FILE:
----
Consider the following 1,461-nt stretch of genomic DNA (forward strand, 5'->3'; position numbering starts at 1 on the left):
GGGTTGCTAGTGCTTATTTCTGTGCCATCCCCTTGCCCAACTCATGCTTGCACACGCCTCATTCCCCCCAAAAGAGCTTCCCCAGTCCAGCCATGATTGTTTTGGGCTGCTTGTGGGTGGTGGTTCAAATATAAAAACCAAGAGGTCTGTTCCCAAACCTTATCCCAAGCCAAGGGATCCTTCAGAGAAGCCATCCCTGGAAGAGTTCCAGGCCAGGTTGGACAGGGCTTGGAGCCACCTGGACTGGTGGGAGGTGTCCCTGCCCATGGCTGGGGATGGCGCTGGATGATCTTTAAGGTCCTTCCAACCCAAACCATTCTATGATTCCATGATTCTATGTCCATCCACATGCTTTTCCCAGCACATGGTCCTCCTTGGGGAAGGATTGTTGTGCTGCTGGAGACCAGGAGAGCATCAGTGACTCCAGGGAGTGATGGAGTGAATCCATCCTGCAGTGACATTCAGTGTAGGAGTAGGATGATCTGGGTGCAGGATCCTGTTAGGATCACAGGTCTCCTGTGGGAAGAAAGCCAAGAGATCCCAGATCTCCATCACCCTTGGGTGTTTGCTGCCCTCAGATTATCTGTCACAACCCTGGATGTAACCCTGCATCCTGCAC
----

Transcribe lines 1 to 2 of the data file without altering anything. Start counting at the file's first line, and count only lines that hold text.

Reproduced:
Consider the following 1,461-nt stretch of genomic DNA (forward strand, 5'->3'; position numbering starts at 1 on the left):
GGGTTGCTAGTGCTTATTTCTGTGCCATCCCCTTGCCCAACTCATGCTTGCACACGCCTCATTCCCCCCAAAAGAGCTTCCCCAGTCCAGCCATGATTGTTTTGGGCTGCTTGTGGGTGGTGGTTCAAATATAAAAACCAAGAGGTCTGTTCCCAAACCTTATCCCAAGCCAAGGGATCCTTCAGAGAAGCCATCCCTGGAAGAGTTCCAGGCCAGGTTGGACAGGGCTTGGAGCCACCTGGACTGGTGGGAGGTGTCCCTGCCCATGGCTGGGGATGGCGCTGGATGATCTTTAAGGTCCTTCCAACCCAAACCATTCTATGATTCCATGATTCTATGTCCATCCACATGCTTTTCCCAGCACATGGTCCTCCTTGGGGAAGGATTGTTGTGCTGCTGGAGACCAGGAGAGCATCAGTGACTCCAGGGAGTGATGGAGTGAATCCATCCTGCAGTGACATTCAGTGTAGGAGTAGGATGATCTGGGTGCAGGATCCTGTTAGGATCACAGGTCTCCTGTGGGAAGAAAGCCAAGAGATCCCAGATCTCCATCACCCTTGGGTGTTTGCTGCCCTCAGATTATCTGTCACAACCCTGGATGTAACCCTGCATCCTGCAC